A crackdown against illegal use of federal water from dams in the West won't take place anytime soon (HCN, 10/31/94). That's because a long-awaited plan for curbing abuses is being shelved by the U.S. Bureau of Reclamation.
pressure from farm irrigators, the BuRec has begun work on what
some observers predict will be a new, and far less environmentally
The dead plan, crafted by a task
force appointed by BuRec Commissioner Dan Beard, called for an end
to an abuse known as "water spreading' - the unauthorized use of
federal water - according to a draft released in June. A final plan
was due in October, but now it appears the problem won't be
resolved until sometime next year, if then.
Water spreading refers to the practice among
some irrigators of using water on lands not approved by the BuRec.
The practice violates contracts that spell out exactly when, where
and how much water irrigators can get. Nevertheless, irrigators
have been spreading water for years, if not decades, with at least
tacit approval from BuRec officials.
set up the task force a year ago, he told its members from the
irrigation, environmental and Native American communities that
water spreading had to stop because federal law clearly forbids it.
He was the first BuRec commissioner to take such a strong stand.
"There are no ifs, ands or buts," he said then.
In an interview Nov. 16, he said he hasn't backed off from that
principal, but nonetheless everything is on hold: "We have a bigger
job than I thought."
One unanticipated obstacle,
Beard says, is insufficient information. The government has studied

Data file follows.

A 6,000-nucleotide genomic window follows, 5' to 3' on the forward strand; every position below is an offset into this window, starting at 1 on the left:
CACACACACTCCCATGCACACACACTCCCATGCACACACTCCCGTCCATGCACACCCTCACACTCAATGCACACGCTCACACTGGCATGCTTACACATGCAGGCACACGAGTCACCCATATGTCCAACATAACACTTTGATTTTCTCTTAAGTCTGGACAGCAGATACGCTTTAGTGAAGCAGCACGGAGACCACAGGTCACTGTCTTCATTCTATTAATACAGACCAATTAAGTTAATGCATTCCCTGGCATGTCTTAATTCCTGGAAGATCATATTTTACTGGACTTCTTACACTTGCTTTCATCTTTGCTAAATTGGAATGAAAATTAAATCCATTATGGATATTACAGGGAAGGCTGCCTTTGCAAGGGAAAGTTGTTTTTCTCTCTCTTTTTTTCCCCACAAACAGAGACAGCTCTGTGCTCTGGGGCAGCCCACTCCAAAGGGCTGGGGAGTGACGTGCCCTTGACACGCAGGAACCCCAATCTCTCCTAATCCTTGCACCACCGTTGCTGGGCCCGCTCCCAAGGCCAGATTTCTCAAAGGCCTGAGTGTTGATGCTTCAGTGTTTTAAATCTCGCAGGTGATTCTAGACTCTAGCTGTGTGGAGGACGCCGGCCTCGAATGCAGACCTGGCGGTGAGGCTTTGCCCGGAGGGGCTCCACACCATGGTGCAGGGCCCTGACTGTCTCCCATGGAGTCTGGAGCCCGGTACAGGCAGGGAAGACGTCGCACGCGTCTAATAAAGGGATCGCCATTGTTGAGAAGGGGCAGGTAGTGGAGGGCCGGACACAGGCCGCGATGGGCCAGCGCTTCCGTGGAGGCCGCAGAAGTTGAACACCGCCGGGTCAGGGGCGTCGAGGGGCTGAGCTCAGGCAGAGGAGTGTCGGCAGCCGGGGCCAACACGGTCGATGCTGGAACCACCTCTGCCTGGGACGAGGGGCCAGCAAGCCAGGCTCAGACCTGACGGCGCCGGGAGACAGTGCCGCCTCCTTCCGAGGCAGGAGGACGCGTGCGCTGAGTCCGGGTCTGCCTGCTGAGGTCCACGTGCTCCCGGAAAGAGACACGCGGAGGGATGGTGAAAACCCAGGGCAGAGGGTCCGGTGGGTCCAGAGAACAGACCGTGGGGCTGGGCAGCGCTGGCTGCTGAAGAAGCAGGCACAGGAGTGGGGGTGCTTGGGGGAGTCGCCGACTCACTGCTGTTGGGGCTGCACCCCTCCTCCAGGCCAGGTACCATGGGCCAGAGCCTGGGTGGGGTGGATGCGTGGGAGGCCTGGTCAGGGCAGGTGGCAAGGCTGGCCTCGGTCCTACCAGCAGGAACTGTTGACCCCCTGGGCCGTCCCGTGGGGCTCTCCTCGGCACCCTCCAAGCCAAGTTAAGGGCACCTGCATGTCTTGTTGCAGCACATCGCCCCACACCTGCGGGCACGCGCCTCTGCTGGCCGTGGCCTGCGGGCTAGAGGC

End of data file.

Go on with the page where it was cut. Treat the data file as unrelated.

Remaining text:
illegal water use for more than a decade, most recently last
summer. In a report from the Interior Department's Office of
Inspector General, the investigation concluded that water spreading
has cost the government as much as $46 million since 1984, with up
to 154,000 acres in eight Western states getting water without
paying for it. Beard says that report was light on specifics,
especially pertaining to individual parcels of
A second reason for delay is lack of
consensus, Beard says. The draft plan enjoyed support among
environmentalists but faced vehement opposition from irrigators,
especially those who may have been guilty of illegal use.
"I was hoping it was possible to reach some kind
of consensus," Beard says. "Clearly, that was not possible. Now,
we're going to try something else."
he hasn't decided what he means by "something else," but
environmentalists contend he's looking for a solution that will be
more palatable to irrigators.
"You can see they
are trying to legalize water spreading en masse," says Reed Benson,
an attorney with an Oregon environmental group, WaterWatch, that
was the first to make an issue of water
Instead, Benson says, the BuRec should
enforce its contracts with irrigators and return the "stolen" water
to rivers where it can benefit fish. In some instances, most
notably Oregon's Umatilla River, water spreading has undermined
efforts to restore damaged salmon runs. There, a $100 million
federal salmon recovery project has added relatively little water
to the river; instead, almost all of it has been sucked up by water
spreaders, according to the BuRec.
But Beard says
people shouldn't look at enforcement of water laws as a means to
help salmon. Instream flow, he says, "is a matter for state law to
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